2.      Scenario 2: I am Right!

Graphic Two

In any collaborative project there are always multiple views. In Data Governance such problems occur within teams and also at the project versus enterprise-wide level. Neither of the many views is right, all of them are. In a large government health agency project there was a problem with defining blood types in a model for a person. There were two different systems at work and both said they were correct in terms of their belief about the correct blood type, but how can someone have two blood types? Give a person the wrong transfusion and they die. Both sides were right and wrong in this scenario, but they needed to come to an agreement – which system was correct? A or B? They both said “I am right, my data is correct and your data is incorrect.”

B.     Principle 2: Disarm – Step to the Other Side

Each of these principles builds off one another. In the first principle, the Data Governance team member had to not react. In this scenario, both sides need to listen to one another, understand their point-of-view, acknowledge their relevancy, appreciate their importance, respect them, apologize for not accepting them (or their point-of-view) and then contrast their point-of-view to the others so that a collaboration can be attained. This sort of scenario first takes anchoring oneself and creating a “self-understanding,” before it’s possible to work effectively with someone else of a different viewpoint. Once a person has a self-understanding, they can then collaborate within someone else and honestly listen – it all begins with self. Two blood types cannot exist for one patient, so they had to work together.

3.      Scenario 3: Enterprise versus Project

There are usually a minimum of two perspectives in a Data Governance project: the project view and the enterprise-wide view. The enterprise Data Governance professional says: “We are chartered to work together with projects like yours so that projects define, integrate and use data in a common, consistent, and powerful way across the enterprise.” The project team member says: “We completely support enterprise wide Data Governance. However, we have very tight deadlines and budgets so we’ll work together as long as you don’t impact our deadline dates, tasks, resources, or budgets in any way.” With such wonderful and collaborative mentalities why would anything ever go wrong? They both seem to want the same thing, but the caveats can derail the entire project. Both sides must work to see the whole picture and why both perspectives are necessary elements in the entire process. Such a whole picture emphasis takes a reframing of the issues at hand, rather than rejection. If there is a problem with tasks or resources, then instead of the project moving forward and rejecting the enterprise viewpoint, the problem must be reframed.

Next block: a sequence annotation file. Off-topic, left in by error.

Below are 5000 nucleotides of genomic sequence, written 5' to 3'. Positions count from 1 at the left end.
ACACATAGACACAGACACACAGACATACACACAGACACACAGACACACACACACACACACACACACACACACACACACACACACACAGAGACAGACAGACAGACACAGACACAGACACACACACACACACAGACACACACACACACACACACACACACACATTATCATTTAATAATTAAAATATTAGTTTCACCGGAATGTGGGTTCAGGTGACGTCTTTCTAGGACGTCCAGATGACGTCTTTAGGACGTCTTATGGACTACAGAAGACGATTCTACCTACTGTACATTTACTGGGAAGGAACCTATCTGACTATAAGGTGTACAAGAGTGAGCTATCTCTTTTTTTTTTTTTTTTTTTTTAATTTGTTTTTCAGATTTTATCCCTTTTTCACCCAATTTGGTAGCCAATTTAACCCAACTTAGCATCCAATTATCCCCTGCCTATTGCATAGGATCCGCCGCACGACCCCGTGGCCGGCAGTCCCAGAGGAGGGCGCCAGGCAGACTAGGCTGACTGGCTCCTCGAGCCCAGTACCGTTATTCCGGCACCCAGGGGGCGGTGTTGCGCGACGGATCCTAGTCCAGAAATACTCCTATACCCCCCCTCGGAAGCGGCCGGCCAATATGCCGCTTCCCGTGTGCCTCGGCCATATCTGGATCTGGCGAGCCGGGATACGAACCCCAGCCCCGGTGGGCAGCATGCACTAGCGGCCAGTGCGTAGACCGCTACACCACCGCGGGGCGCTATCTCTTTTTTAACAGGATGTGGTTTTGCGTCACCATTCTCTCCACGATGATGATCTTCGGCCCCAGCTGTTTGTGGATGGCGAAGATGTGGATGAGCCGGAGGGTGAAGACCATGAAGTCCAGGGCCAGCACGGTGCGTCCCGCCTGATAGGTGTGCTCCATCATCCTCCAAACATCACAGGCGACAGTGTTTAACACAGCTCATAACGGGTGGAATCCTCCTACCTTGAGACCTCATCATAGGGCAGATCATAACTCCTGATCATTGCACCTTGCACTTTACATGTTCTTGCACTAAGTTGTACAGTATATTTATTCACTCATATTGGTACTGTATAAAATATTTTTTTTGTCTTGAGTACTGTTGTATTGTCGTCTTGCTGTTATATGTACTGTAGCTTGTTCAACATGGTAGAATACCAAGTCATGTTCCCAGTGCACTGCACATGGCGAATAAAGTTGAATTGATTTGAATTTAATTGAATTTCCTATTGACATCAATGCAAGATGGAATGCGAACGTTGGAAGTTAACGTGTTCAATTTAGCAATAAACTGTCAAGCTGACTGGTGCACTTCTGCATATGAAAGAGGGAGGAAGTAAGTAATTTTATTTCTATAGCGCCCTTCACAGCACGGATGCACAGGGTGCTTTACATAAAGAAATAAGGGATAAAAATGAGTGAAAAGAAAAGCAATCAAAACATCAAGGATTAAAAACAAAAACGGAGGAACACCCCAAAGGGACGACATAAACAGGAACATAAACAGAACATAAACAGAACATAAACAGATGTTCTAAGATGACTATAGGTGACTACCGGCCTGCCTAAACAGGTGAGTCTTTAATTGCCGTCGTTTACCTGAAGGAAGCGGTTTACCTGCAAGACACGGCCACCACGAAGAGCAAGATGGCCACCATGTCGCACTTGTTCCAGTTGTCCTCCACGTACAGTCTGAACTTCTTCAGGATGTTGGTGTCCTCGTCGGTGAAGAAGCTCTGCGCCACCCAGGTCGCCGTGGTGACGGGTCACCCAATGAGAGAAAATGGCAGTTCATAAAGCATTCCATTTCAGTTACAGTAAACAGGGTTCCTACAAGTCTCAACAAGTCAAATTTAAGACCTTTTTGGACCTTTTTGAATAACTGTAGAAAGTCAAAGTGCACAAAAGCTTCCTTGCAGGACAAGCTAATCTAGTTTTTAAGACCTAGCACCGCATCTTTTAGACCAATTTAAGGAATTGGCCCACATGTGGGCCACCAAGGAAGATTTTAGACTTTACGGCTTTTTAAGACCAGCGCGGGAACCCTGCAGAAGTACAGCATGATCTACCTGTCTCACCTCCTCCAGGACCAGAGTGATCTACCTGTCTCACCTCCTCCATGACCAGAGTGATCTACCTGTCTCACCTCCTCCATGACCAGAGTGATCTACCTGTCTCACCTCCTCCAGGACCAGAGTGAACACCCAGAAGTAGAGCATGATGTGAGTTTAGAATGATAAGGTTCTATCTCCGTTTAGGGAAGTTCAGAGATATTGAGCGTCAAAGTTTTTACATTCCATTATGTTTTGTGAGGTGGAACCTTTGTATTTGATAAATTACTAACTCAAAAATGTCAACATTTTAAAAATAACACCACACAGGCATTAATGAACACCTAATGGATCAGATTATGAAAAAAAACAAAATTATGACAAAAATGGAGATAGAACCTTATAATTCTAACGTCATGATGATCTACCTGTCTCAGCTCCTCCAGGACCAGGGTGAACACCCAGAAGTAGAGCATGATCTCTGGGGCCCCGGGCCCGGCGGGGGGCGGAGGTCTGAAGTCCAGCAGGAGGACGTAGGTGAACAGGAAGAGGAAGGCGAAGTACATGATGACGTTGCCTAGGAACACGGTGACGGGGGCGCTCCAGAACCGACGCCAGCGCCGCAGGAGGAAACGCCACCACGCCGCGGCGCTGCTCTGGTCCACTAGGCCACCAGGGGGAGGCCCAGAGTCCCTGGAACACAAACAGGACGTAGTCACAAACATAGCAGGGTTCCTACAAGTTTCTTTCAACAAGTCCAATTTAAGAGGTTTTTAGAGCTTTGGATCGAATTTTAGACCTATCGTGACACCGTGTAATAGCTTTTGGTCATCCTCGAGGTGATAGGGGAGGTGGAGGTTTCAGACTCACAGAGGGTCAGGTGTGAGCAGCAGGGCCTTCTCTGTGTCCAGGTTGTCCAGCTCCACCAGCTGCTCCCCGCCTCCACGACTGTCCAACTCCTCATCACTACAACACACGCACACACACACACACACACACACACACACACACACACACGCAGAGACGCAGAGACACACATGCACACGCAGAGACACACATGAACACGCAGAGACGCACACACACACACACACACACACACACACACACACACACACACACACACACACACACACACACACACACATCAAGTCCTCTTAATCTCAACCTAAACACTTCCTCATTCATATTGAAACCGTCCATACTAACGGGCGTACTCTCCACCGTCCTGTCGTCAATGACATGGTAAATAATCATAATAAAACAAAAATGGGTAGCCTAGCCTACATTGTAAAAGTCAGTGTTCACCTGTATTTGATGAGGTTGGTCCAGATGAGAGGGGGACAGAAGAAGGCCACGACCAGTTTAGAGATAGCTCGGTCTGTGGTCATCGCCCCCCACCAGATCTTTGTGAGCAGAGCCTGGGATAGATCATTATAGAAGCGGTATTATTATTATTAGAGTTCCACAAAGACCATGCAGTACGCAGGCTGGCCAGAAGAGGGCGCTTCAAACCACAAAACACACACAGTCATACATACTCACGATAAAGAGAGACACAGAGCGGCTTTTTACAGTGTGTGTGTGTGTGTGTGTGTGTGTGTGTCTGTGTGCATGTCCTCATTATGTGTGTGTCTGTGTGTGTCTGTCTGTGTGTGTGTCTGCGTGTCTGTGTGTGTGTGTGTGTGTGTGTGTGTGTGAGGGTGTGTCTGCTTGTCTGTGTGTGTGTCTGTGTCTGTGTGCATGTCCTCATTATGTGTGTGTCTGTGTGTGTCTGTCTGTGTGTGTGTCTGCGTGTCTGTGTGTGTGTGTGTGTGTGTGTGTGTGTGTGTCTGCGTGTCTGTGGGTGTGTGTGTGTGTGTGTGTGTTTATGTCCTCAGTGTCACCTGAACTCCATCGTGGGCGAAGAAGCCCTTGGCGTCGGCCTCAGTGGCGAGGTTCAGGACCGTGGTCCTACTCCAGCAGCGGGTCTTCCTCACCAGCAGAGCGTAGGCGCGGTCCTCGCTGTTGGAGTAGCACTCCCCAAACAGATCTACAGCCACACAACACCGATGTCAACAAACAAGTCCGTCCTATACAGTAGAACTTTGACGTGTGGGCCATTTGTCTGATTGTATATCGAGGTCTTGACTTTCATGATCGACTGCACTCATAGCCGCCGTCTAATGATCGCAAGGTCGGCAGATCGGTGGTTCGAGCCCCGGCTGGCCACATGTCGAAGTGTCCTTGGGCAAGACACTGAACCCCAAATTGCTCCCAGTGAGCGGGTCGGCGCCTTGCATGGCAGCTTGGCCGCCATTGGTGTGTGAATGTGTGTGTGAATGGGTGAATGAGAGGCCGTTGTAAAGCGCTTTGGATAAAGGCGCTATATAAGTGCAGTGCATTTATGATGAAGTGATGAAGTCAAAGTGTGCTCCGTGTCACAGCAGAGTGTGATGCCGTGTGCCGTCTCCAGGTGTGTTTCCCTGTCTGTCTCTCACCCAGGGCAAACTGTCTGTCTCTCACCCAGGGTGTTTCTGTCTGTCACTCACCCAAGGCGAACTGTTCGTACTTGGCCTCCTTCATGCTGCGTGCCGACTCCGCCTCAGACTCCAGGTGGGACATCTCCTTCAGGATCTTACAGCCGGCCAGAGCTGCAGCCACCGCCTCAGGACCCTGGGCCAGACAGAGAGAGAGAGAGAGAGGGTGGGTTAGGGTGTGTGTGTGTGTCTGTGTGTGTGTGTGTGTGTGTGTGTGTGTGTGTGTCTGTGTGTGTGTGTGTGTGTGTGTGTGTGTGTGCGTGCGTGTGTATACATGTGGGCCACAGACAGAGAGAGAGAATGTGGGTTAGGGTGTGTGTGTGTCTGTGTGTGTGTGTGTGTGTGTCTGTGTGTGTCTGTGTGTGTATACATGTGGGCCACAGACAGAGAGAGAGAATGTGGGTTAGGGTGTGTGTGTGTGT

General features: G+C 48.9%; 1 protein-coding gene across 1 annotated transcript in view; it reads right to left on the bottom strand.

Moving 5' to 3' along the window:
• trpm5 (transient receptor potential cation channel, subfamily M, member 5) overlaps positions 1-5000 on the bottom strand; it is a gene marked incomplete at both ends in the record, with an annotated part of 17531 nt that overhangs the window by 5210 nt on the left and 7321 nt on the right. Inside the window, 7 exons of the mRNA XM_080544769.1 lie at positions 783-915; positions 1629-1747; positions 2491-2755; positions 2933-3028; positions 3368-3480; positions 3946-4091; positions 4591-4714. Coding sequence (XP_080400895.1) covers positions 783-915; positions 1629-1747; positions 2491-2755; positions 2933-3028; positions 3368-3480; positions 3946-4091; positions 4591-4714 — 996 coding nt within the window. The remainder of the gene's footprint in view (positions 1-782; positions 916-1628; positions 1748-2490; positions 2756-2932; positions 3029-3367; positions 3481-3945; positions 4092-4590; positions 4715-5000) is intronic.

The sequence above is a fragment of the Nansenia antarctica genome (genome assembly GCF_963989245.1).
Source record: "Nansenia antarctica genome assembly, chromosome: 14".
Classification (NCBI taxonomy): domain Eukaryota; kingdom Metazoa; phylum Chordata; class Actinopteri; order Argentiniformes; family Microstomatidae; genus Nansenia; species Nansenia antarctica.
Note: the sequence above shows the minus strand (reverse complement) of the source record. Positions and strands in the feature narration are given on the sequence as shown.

C.    Principle 3: Make it Easy to Say Yes – Build a Golden Bridge

Graphic Three

Reframing of issues requires an understanding of position versus interest. The project’s position may not be congruent with the enterprise’s position. Instead of just rejecting each other and causing further issues, both positions need to be properly stated, along with the voicing of interests. In the salesman scenario discussed earlier, a forceful approach would not work; it would just cause more intransigence. Thus, reframing the issue with open-ended questions such as “why?” or “why not”, “what if?” and “what’s fair?” may get the salesman to offer up alternatives. He wants to know “what is in it for me?” so open-ended discussion may get him to provide his own ideas. Instead of the enterprise saying “give us your contacts or else,” they could work to find a common ground, voice their position in terms of the importance of the data, their interest in it, but from the perspective of the salesman. Instead of a single point-of-view that creates polarized arguments, expanding the position to find a common ground will help to create paths of common interest; build the golden bridge together.

[Continue to Part 2…]